Petiscos is the middle name of Ana Novais, who would be far from imagining that this would become a personal nickname, when, more than a decade ago, she created the Petiscos e Miminhos brand.

For us, it is Pesticos, or Pestisquini, friend and companion, in whom we recognize an entrepreneurial spirit, courage, curiosity and the frontality that we so appreciate.

We do not know for sure when and how we met Ana Novais, but her relationship with CRU dates back to her first day, having been responsible for the inauguration catering, in February 2012. Since then, until 2016, she has been our partner in events, in which she presented her snacks, also passing by being one of the residents of our cowork.

The training in Scenography was certainly a precious ingredient for the care and aesthetics with which he always presented his snacks in caterings that he prepared for hundreds of people daily, whether in private celebrations or public conferences.

Still, he had time to dedicate himself to a postgraduate degree in Hotel Management at ESEIG in 2013, lived in Milan while learning the secrets of pastry and finally completed a specialization in Digital Marketing at EDIT in 2019.

Photography was constantly present in its path, becoming increasingly prominent on its social networks. Thus, naturally and gradually, she was invited as a Food Stylist for several publications of culinary recipes, which took her to Munich, and to establish herself as a freelancer in the production of digital content in this same area, for several national and international companies.

Ana likes dogs, beautiful floors, cafeterias and remains in love with the city Invicta, even though she currently lives in the capital.

Your beautiful Instagram account will confirm our affirmations!

And if your mouth wateres, some of the recipes published there can be found here.

How did you becomeFood Stylist and content creator?

It all happened a little bit by chance. I have a background in cooking and set design, I am passionate about the two areas and this was the way to bring the two together. I started with a playful blog, which led to professional proposals and almost without realizing I was working as a food stylist and content creator full time!

Concentration vs procrastination… what is your recipe for productivity?

Probably one cannot exist without the other. I believe that no one can concentrate on a single hour-long task. In my case, when I realize that the level of productivity / concentration is going down I prefer to stop and change to another activity, and return to the first one with a fresh and rested look. My motto is Work Smart.

Reveal to us what you usually have on top of your work desk, on a perfectly normal day.

Tea … I always have a teapot next to me (right now I’m in a mint tea phase).

What books have influenced you the most in your professional life?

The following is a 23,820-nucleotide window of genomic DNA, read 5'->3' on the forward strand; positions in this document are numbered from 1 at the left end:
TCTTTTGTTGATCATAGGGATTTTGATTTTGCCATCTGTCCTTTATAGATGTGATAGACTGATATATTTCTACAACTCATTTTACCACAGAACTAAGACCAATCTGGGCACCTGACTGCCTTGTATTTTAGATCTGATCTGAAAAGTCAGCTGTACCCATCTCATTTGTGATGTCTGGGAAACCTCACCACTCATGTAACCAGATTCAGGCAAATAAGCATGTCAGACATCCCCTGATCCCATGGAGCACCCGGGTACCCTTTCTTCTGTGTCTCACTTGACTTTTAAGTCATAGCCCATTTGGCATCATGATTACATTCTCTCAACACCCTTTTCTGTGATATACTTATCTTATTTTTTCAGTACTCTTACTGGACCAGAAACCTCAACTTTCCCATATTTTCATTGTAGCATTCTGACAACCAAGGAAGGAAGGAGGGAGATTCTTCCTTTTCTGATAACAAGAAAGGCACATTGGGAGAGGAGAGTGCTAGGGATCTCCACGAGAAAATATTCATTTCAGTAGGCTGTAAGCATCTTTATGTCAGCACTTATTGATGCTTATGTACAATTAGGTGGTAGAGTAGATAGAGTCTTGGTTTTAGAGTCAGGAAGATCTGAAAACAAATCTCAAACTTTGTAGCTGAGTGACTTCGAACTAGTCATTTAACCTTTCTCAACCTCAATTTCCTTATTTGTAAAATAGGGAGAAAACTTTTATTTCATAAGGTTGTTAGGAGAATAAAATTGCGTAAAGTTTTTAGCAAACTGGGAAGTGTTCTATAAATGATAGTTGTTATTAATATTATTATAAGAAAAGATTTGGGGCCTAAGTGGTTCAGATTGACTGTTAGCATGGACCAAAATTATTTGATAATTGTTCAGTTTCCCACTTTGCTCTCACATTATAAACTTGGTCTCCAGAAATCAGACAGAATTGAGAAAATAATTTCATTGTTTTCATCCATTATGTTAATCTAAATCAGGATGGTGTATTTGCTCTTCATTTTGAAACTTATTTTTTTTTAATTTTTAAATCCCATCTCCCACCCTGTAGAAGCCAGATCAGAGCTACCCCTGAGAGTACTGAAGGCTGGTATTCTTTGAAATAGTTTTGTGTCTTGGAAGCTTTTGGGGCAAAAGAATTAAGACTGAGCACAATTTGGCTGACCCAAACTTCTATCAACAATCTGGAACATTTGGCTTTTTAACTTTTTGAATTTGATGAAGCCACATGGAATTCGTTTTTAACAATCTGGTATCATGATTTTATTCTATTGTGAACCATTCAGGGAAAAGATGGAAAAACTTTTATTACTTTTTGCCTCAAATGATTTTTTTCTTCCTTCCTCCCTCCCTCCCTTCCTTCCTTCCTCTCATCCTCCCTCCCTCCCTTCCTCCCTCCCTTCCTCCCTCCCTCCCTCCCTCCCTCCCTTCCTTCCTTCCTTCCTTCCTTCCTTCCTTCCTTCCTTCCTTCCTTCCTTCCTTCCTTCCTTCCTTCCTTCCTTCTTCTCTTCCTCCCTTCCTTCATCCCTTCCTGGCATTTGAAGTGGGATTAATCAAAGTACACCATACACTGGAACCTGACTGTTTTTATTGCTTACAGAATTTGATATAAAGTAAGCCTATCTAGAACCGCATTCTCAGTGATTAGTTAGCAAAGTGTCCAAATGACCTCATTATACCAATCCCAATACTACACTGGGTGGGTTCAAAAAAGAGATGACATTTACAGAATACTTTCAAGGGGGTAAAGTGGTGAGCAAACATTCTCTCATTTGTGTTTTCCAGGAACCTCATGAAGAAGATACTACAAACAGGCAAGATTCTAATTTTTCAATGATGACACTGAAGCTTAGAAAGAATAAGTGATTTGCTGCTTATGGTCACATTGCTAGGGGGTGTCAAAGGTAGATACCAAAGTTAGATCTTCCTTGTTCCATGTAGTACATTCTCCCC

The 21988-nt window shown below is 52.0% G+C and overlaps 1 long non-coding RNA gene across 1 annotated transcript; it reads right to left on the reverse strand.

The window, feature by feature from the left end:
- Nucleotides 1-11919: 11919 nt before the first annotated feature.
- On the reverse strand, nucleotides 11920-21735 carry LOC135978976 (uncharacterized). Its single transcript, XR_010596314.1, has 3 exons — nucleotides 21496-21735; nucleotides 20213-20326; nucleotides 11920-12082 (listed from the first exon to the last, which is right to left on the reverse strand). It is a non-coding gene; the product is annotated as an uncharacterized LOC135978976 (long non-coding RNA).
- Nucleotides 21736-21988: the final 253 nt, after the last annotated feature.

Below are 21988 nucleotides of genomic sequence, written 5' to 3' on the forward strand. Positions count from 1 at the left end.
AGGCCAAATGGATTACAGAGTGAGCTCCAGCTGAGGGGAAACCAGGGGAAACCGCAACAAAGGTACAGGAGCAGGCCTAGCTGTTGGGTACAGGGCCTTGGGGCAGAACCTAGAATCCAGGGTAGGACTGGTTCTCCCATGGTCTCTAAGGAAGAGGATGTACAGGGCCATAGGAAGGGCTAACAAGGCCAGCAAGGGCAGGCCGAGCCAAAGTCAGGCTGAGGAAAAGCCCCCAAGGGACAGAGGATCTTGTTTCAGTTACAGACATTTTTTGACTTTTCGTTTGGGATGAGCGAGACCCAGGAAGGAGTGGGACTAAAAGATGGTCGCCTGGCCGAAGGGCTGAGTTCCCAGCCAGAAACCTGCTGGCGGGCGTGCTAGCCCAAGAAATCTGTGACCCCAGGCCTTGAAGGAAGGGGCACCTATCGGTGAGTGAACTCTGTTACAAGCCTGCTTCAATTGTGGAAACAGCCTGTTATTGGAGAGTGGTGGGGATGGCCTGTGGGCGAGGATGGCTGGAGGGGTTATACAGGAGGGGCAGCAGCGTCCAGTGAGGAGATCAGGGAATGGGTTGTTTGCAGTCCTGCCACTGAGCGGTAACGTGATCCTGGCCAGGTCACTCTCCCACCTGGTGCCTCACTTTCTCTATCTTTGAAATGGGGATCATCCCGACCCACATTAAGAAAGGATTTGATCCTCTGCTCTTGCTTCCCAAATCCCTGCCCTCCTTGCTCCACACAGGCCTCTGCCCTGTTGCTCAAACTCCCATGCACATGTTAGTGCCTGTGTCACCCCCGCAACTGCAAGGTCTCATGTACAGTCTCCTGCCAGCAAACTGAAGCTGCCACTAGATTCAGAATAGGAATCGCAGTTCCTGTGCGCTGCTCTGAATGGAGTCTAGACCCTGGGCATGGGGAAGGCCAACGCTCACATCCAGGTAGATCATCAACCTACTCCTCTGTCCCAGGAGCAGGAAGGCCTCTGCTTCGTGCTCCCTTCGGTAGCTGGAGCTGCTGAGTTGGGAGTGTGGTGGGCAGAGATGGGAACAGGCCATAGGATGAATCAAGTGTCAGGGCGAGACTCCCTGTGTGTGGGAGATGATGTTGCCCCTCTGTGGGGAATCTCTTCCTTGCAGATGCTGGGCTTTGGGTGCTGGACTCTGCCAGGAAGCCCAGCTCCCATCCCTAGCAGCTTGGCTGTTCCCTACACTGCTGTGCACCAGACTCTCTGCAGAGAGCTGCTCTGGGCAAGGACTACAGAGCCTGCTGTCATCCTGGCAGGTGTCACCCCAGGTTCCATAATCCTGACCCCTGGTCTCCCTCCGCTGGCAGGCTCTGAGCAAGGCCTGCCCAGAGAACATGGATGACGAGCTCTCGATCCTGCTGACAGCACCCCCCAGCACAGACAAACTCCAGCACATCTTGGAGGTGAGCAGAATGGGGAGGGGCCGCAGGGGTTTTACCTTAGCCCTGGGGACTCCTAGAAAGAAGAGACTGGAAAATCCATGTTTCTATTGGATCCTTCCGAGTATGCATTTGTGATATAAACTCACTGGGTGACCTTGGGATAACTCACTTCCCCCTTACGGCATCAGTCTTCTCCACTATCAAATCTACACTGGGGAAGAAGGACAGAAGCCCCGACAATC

In my case I am more influenced by images than by words, although I read about gastronomy, food culture, food design and the like, my biggest influence is audiovisual: photography and video. Despite working with food, I research images in different areas such as fashion, architecture, plastic arts, among others.

What are your preferred communication channels that you use to make your work known?

At the moment the main thing is Instagram, it is the most immediate and accessible way to reach people and create a small community. However, it requires immense work and dedication, it is necessary to create a constant presence, create appealing content and interact with other communities. I also have a website-style online portfolio, for those who want to know my work outside the content published on social networks.

What principles govern you when you price your work or negotiate with a client?

Finding a fair value for me and the client is one of the biggest challenges, I think that all freelancers live in this agony. The best method for me is to be transparent with the client, explain the hours of work that a project requires and the necessary resources. In this way it becomes easier to negotiate and reach an agreement that is beneficial to both parties.

Tell us what was your first crisis as an entrepreneur.

I’ve been through some crises, it’s part of the process. I can’t tell which one was the first, since there are already a few… but there is a traditional saying that fits like a glove in those less good moments: “there is no harm that always lasts, nor that it doesn’t end”, it’s best to breathe understand what is going wrong and try to find a solution.

What’s next for you next turn?

In these exotic times we are living in, I am really trying to live one day at a time, which seems easier than it really is! I would like to develop a project in the area of ​​Food Design, lately I have been doing a lot of research in this area.

What apps / software make you a superwoman?

The app that I use most (professionally but personally) is google maps, for me one of the best inventions ever, since before I spent my life losing myself and consequently arriving late for work. I use Pinterest a lot to search for images, inspiration and to build moodboards. Lastly vsco for when you need to edit photos quickly

What were the biggest lessons you learned in these years as an entrepreneur and freelancer?

The most important but also the least sexy is learning to manage money, something that was not very intuitive for me. Another important lesson is to learn to value my time, time is the most precious asset that we have and in the past I did not value the time needed to carry out a project and the impact that this would have on my free time.

CRU Spotlightis a rubric of short interviews with people from the CRU community, focusing on aspects of their professional lives as independents in the Creative Industries sector Text:Tânia Santos Edition:Rossana Fonseca Photos: Courtesy Ana Novais